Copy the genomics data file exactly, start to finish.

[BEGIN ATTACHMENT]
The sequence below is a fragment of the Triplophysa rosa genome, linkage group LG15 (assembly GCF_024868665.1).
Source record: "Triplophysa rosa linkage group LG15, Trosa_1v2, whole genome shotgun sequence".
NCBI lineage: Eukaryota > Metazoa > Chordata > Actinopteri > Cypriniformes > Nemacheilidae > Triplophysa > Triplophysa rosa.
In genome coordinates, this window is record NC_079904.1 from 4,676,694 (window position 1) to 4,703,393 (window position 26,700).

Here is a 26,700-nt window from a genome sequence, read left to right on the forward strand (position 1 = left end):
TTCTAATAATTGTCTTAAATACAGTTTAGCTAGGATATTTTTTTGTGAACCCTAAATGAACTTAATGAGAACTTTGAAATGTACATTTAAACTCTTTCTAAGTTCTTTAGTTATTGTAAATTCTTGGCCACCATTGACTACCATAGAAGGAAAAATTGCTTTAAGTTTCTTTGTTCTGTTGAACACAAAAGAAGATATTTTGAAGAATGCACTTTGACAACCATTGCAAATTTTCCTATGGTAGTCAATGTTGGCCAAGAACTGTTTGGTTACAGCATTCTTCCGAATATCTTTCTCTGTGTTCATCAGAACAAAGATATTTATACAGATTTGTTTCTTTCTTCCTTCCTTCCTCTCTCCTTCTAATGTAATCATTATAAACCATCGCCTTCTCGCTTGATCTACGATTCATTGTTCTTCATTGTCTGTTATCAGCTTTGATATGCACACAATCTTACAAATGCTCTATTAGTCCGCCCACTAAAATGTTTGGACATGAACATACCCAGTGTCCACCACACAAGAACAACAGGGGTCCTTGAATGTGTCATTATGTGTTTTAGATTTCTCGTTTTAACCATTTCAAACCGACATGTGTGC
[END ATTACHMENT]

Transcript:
The sequence below is a fragment of the Triplophysa rosa genome, linkage group LG15 (assembly GCF_024868665.1).
Source record: "Triplophysa rosa linkage group LG15, Trosa_1v2, whole genome shotgun sequence".
NCBI lineage: Eukaryota > Metazoa > Chordata > Actinopteri > Cypriniformes > Nemacheilidae > Triplophysa > Triplophysa rosa.
In genome coordinates, this window is record NC_079904.1 from 4,676,694 (window position 1) to 4,703,393 (window position 26,700).

Here is a 26,700-nt window from a genome sequence, read left to right on the forward strand (position 1 = left end):
TTCTAATAATTGTCTTAAATACAGTTTAGCTAGGATATTTTTTTGTGAACCCTAAATGAACTTAATGAGAACTTTGAAATGTACATTTAAACTCTTTCTAAGTTCTTTAGTTATTGTAAATTCTTGGCCACCATTGACTACCATAGAAGGAAAAATTGCTTTAAGTTTCTTTGTTCTGTTGAACACAAAAGAAGATATTTTGAAGAATGCACTTTGACAACCATTGCAAATTTTCCTATGGTAGTCAATGTTGGCCAAGAACTGTTTGGTTACAGCATTCTTCCGAATATCTTTCTCTGTGTTCATCAGAACAAAGATATTTATACAGATTTGTTTCTTTCTTCCTTCCTTCCTCTCTCCTTCTAATGTAATCATTATAAACCATCGCCTTCTCGCTTGATCTACGATTCATTGTTCTTCATTGTCTGTTATCAGCTTTGATATGCACACAATCTTACAAATGCTCTATTAGTCCGCCCACTAAAATGTTTGGACATGAACATACCCAGTGTCCACCACACAAGAACAACAGGGGTCCTTGAATGTGTCATTATGTGTTTTAGATTTCTCGTTTTAACCATTTCAAACCGACATGTGTGC